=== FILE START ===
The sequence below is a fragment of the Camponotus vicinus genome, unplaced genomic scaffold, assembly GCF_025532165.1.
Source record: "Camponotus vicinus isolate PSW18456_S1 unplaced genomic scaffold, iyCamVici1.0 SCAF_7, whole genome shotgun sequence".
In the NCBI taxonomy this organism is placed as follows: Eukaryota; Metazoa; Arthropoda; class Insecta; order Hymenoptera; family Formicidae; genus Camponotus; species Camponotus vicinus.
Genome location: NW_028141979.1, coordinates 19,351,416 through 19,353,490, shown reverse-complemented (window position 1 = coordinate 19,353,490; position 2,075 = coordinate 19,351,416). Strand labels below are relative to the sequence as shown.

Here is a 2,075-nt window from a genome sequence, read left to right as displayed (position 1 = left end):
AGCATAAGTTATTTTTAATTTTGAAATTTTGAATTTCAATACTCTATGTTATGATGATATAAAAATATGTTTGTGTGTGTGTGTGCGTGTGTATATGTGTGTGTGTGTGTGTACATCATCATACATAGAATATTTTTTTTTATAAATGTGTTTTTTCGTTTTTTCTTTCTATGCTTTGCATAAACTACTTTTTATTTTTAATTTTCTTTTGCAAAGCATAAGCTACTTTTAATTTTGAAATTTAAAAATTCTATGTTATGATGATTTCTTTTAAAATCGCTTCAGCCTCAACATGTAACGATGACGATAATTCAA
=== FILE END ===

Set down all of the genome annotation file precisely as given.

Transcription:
The sequence below is a fragment of the Camponotus vicinus genome, unplaced genomic scaffold, assembly GCF_025532165.1.
Source record: "Camponotus vicinus isolate PSW18456_S1 unplaced genomic scaffold, iyCamVici1.0 SCAF_7, whole genome shotgun sequence".
In the NCBI taxonomy this organism is placed as follows: Eukaryota; Metazoa; Arthropoda; class Insecta; order Hymenoptera; family Formicidae; genus Camponotus; species Camponotus vicinus.
Genome location: NW_028141979.1, coordinates 19,351,416 through 19,353,490, shown reverse-complemented (window position 1 = coordinate 19,353,490; position 2,075 = coordinate 19,351,416). Strand labels below are relative to the sequence as shown.

Here is a 2,075-nt window from a genome sequence, read left to right as displayed (position 1 = left end):
AGCATAAGTTATTTTTAATTTTGAAATTTTGAATTTCAATACTCTATGTTATGATGATATAAAAATATGTTTGTGTGTGTGTGTGCGTGTGTATATGTGTGTGTGTGTGTGTACATCATCATACATAGAATATTTTTTTTTATAAATGTGTTTTTTCGTTTTTTCTTTCTATGCTTTGCATAAACTACTTTTTATTTTTAATTTTCTTTTGCAAAGCATAAGCTACTTTTAATTTTGAAATTTAAAAATTCTATGTTATGATGATTTCTTTTAAAATCGCTTCAGCCTCAACATGTAACGATGACGATAATTCAA